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Middle East

Pyjama photo forces Netanyahu into U-turn on Gaza flotilla inquiry

Israel is expected to broaden the powers of an internal inquiry into the botched raid on a Gaza-bound flotilla in May in the wake of a barrage of claims that its investigation lacks any credibility. Benjamin Netanyahu, the Israeli Prime Minister, appeared to cave in to domestic pressure after the committee was mocked in the Israeli media as a whitewash designed to defend the assault on 31 May that resulted in the death of nine Turkish nationals. A photograph of one 93-year-old panellist in his pyjamas looking at documents drew particular derision.

The panel, headed by Jacob Turkel, an Israeli Supreme Court justice, opened its inquiry on Monday. Mr Netanyahu's office said in a statement that Mr Turkel had requested that the investigating commission be empowered to summon witnesses to give testimony under oath. "There is no reason not to give positive consideration to this request," the statement said. It added that the government would consider a separate request to expand the committee. According to Channel 2 TV, Mr Turkel threatened to resign if Mr Netanyahu did not widen the panel's powers. Sources close to Mr Turkel refuted the claim.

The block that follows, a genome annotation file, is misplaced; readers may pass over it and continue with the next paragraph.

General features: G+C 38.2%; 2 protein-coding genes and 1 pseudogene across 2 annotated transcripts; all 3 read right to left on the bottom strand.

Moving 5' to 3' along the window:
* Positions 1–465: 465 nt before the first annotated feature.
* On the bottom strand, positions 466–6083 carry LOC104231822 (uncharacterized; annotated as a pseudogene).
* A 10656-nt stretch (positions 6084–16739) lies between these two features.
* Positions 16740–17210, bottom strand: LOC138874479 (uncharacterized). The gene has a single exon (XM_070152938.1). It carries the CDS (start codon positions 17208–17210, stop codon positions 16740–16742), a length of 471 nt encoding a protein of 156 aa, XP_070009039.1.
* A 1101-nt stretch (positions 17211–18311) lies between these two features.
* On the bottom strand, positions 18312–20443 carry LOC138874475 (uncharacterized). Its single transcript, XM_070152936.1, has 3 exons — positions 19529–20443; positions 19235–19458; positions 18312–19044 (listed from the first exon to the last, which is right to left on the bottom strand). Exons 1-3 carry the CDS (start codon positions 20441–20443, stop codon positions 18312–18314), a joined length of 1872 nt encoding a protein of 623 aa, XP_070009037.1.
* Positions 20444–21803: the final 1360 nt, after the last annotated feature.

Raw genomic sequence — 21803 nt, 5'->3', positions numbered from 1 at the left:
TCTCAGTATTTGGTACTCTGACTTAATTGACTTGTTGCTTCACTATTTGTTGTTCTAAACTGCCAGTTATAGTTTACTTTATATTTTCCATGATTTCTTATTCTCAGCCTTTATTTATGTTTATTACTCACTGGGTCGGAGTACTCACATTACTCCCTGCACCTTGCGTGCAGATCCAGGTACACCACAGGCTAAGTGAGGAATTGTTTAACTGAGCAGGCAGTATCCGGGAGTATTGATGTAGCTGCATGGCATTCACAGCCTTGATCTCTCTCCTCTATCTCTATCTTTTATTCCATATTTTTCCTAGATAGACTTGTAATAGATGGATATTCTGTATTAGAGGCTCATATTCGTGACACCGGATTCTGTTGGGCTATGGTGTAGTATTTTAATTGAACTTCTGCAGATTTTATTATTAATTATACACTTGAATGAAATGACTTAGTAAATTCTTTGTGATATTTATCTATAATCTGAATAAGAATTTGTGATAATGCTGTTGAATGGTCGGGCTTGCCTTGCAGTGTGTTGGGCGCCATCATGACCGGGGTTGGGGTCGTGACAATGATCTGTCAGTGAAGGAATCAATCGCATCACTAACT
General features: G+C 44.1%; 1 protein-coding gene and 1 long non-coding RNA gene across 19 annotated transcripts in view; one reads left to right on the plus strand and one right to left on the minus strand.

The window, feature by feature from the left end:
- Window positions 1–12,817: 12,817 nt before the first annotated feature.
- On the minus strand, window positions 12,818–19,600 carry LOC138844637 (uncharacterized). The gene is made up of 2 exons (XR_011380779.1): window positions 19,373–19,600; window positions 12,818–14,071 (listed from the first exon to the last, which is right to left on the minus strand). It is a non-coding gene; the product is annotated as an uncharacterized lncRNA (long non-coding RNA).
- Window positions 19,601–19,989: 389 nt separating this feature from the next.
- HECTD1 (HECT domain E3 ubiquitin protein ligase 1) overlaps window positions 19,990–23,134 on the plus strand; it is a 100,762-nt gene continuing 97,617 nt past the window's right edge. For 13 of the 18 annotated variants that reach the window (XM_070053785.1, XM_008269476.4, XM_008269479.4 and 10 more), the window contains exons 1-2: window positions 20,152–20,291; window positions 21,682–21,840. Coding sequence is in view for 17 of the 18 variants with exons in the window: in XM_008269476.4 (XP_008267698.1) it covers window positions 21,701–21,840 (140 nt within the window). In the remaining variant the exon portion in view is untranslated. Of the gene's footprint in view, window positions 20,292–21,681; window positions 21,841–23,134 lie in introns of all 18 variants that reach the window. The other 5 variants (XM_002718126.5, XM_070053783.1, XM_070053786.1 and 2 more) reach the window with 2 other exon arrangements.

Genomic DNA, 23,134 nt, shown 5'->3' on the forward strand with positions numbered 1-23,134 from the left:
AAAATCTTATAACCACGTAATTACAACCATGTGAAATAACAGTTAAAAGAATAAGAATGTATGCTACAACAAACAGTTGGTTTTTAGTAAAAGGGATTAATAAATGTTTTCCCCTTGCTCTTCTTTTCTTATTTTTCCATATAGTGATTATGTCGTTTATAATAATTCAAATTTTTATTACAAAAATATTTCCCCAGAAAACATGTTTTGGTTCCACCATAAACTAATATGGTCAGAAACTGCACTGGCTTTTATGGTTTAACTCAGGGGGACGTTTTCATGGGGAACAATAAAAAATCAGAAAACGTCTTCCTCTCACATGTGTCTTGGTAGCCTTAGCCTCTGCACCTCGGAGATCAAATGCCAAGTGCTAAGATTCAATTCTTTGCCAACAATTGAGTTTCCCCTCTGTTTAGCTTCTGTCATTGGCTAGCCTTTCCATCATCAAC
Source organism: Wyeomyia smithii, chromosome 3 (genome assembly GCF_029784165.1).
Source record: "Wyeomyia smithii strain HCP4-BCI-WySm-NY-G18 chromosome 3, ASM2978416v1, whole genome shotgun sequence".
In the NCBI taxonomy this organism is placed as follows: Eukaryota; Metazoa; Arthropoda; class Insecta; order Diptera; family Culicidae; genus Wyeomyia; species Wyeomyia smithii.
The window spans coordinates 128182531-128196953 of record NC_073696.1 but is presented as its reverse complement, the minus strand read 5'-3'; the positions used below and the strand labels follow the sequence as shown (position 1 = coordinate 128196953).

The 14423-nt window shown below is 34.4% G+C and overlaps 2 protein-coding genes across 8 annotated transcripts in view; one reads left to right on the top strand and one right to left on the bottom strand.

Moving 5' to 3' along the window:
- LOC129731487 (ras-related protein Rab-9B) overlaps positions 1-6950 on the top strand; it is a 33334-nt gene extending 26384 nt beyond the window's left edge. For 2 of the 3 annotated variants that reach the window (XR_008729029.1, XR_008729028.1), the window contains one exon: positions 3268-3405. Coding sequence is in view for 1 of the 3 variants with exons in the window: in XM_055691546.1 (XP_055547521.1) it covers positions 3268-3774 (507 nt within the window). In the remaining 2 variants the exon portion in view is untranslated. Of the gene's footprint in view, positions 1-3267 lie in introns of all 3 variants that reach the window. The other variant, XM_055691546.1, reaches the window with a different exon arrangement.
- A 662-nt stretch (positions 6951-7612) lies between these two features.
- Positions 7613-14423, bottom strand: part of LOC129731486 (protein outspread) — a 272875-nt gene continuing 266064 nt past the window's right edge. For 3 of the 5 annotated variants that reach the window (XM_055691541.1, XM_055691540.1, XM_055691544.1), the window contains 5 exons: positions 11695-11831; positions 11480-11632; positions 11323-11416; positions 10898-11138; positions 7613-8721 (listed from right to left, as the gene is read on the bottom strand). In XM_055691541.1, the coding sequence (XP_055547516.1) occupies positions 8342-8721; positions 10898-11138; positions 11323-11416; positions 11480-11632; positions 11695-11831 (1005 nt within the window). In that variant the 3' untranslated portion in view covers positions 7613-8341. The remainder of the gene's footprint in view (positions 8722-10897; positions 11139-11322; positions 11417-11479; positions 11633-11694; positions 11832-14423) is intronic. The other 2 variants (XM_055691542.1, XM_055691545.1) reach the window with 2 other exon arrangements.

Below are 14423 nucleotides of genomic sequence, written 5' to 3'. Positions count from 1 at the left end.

Israel had previously rejected UN calls for an international probe before reluctantly agreeing to an internal inquiry. Echoing other Israeli views in the media, Yedioth Ahronoth's Nahum Barnea wrote that the "Turkel Committee was born to be a fig leaf". He added, "the fig leaf wanted to be thought of as a lion, not a fig leaf. The fig leaf did not like the jokes about the advanced age of its members, its pathetic powers, the restrictions on hearing witnesses."

The media has taken aim at the appointment of Shabtai Rosen, a 93-year-old law professor, photographed at home in his pyjamas with a dossier of the case on his lap, his carer nearby.

Concerns have also been aired over the impartiality of David Trimble, one of the international observers. Lord Trimble, the former Northern Ireland First Minister, recently joined a new advocacy group Friends of Israel, and is seen as a close ally of Israel.